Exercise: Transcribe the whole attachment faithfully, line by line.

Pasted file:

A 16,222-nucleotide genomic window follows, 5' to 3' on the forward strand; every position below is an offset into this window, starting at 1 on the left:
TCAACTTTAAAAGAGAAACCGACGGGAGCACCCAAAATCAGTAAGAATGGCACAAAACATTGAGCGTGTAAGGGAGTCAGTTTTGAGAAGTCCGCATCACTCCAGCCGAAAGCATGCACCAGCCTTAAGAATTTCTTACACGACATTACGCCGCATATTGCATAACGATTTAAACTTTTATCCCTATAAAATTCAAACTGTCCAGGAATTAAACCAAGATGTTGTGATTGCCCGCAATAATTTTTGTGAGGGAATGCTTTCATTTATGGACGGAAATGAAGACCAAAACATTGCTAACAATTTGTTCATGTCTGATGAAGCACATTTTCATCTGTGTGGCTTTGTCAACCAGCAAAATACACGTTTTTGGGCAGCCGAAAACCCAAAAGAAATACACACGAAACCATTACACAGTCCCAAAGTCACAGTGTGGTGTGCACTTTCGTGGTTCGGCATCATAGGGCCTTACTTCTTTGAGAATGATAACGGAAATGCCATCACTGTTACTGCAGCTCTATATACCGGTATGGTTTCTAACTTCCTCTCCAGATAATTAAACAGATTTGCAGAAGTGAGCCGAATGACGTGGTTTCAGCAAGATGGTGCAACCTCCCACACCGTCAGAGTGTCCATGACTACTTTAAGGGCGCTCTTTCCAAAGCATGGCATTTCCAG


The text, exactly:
A 16,222-nucleotide genomic window follows, 5' to 3' on the forward strand; every position below is an offset into this window, starting at 1 on the left:
TCAACTTTAAAAGAGAAACCGACGGGAGCACCCAAAATCAGTAAGAATGGCACAAAACATTGAGCGTGTAAGGGAGTCAGTTTTGAGAAGTCCGCATCACTCCAGCCGAAAGCATGCACCAGCCTTAAGAATTTCTTACACGACATTACGCCGCATATTGCATAACGATTTAAACTTTTATCCCTATAAAATTCAAACTGTCCAGGAATTAAACCAAGATGTTGTGATTGCCCGCAATAATTTTTGTGAGGGAATGCTTTCATTTATGGACGGAAATGAAGACCAAAACATTGCTAACAATTTGTTCATGTCTGATGAAGCACATTTTCATCTGTGTGGCTTTGTCAACCAGCAAAATACACGTTTTTGGGCAGCCGAAAACCCAAAAGAAATACACACGAAACCATTACACAGTCCCAAAGTCACAGTGTGGTGTGCACTTTCGTGGTTCGGCATCATAGGGCCTTACTTCTTTGAGAATGATAACGGAAATGCCATCACTGTTACTGCAGCTCTATATACCGGTATGGTTTCTAACTTCCTCTCCAGATAATTAAACAGATTTGCAGAAGTGAGCCGAATGACGTGGTTTCAGCAAGATGGTGCAACCTCCCACACCGTCAGAGTGTCCATGACTACTTTAAGGGCGCTCTTTCCAAAGCATGGCATTTCCAG